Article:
Science without religion is lame,
religion without science is blind
religion without science is blind
– Albert Einstein
Integration as an explanatory model
To establish a dialogue between science and religion is a difficult task, due to the numerous ways in which we can conceive the nature of such interaction. John William Draper, for example, claims that throughout History there has been a constant conflictive relation between both spheres, which has originated essentially as a consequence of the ambition of power of institutionalized religions1. Another interesting case is Stephen Jay Gould’s view, whom through his well-known NOMA model (non-overlapping magisteria) has established a radical divorce between the two spheres.2 On the other hand, scientists-theologists such as Ian Barbour3, Arthur Peacocke4, or John Polkinghorne5, have established that science and religion complement each other to deliver us an integral knowledge of reality. While each of these models have their strengths and weaknesses, it is a fact that to resort to just one of them turns to be insufficient. No one can deny there has being conflicts between them, as well as moments of mutual integration; this is why it is necessary to study such relations within a broad perspective that can really place each episode in its proper historical and sociocultural context. Today, there is also a strong necessity to establish the clear boundaries that distinguish science from religion; but this can only be done within the methodological framework, for it would be of little satisfaction to not recognize the important human factor, which has a constant influence in the theory and practice of science, and is reflected in our spiritual and philosophical perceptions.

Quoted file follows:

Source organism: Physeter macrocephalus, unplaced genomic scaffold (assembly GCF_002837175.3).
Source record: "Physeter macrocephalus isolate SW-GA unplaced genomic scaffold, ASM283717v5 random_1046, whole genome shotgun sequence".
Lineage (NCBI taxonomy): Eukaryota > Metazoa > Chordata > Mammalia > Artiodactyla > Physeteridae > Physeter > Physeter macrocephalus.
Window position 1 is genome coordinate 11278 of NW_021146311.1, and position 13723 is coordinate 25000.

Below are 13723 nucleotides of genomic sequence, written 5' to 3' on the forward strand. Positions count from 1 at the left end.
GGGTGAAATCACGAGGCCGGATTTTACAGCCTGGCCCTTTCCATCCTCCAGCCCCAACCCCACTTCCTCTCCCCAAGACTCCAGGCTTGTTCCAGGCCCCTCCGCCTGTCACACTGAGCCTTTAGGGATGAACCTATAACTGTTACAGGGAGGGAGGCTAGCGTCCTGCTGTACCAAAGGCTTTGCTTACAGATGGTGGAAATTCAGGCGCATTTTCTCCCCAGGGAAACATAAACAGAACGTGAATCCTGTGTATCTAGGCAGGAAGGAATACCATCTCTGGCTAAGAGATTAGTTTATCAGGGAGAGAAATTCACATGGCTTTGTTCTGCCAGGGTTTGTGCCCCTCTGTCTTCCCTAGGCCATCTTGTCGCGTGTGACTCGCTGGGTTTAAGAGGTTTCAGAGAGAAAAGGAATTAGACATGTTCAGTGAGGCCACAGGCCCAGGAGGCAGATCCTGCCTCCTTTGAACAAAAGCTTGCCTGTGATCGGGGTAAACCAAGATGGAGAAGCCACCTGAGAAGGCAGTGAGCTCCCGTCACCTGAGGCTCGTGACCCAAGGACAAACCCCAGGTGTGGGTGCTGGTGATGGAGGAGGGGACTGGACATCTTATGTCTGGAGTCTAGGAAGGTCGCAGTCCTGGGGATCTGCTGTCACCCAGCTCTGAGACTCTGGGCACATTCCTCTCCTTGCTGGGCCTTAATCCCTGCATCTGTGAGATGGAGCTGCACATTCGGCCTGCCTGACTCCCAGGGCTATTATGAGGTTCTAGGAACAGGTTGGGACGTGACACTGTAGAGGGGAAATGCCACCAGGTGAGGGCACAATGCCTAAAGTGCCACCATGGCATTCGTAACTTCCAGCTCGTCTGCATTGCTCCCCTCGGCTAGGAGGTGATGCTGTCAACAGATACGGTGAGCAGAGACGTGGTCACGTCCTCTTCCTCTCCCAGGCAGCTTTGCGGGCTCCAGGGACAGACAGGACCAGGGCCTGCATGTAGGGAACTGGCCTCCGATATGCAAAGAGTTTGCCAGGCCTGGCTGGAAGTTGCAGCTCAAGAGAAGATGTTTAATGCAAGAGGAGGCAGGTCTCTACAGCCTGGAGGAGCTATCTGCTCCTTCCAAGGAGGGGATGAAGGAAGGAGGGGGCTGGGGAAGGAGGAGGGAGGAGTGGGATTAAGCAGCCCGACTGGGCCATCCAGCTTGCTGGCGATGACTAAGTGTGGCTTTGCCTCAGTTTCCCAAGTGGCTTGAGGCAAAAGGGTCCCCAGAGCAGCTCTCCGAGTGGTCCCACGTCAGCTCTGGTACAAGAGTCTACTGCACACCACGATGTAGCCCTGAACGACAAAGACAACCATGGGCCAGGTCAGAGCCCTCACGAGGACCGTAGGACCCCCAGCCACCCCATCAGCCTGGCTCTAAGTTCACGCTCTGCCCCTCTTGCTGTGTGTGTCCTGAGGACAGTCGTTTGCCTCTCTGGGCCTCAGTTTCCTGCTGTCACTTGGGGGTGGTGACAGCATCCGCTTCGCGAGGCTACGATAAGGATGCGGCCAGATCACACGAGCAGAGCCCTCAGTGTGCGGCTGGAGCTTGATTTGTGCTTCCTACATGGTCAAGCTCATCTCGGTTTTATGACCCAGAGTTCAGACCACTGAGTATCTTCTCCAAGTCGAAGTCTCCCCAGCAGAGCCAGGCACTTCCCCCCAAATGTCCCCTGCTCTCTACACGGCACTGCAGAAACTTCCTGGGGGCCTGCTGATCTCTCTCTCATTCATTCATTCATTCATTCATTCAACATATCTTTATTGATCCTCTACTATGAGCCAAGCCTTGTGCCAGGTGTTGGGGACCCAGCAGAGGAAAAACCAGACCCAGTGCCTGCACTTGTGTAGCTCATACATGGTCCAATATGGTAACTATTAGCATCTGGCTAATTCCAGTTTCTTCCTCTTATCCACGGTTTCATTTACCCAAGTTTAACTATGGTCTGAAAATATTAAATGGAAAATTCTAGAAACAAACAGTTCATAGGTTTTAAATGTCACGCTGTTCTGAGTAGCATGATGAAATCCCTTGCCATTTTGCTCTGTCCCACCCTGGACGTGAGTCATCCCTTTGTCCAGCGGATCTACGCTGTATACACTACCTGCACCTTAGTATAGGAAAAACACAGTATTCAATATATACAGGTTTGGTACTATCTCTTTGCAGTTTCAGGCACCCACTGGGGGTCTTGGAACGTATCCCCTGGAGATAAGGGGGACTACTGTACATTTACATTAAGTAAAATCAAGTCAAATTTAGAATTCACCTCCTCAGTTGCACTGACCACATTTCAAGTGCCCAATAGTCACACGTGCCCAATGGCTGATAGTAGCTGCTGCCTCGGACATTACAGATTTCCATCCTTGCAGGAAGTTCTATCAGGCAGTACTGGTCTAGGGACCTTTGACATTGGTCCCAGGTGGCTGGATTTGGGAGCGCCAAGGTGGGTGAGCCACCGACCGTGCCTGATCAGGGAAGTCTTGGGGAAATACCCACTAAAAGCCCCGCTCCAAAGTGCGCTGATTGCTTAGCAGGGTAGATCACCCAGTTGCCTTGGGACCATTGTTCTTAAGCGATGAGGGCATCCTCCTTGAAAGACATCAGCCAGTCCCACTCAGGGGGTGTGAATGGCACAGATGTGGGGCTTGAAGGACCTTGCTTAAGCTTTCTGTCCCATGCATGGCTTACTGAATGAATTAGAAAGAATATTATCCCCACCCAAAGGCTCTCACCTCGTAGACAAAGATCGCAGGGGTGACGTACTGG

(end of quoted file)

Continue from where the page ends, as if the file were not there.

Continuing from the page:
If we wish to establish an appropriate context for the dialogue between science and religion, I believe there are three fundamental criteria we should take into account. The first of which is research productivity, or, in other words, that our relational formulation can be fruitful in terms of the development of new theological, philosophical, and meta-scientific fields of research. The second one is the capacity to establish a normative framework that provides an appropriate guide to possible discussion topics in the future. Finally, to be able to explain satisfactorily the larger amount of data relating science and religion provided by the various academic disciplines: history, sociology, etc. Inside this outline, the conflict model ends up being problematic, because if one understands there is an inherent confrontation between science and religion, one is not capable of placing such conflict events into their proper contexts; therefore, the possibility of discussion is ruled out.6 Something similar happens with the NOMA model, which at the same time that it establishes an apparent dualism between the subjective and the objective, linking these concepts with religion and science respectively7, it ignores completely that our world’s complexity requires us to establish relational connections between the different levels of reality, which are related to the various disciplines of knowledge.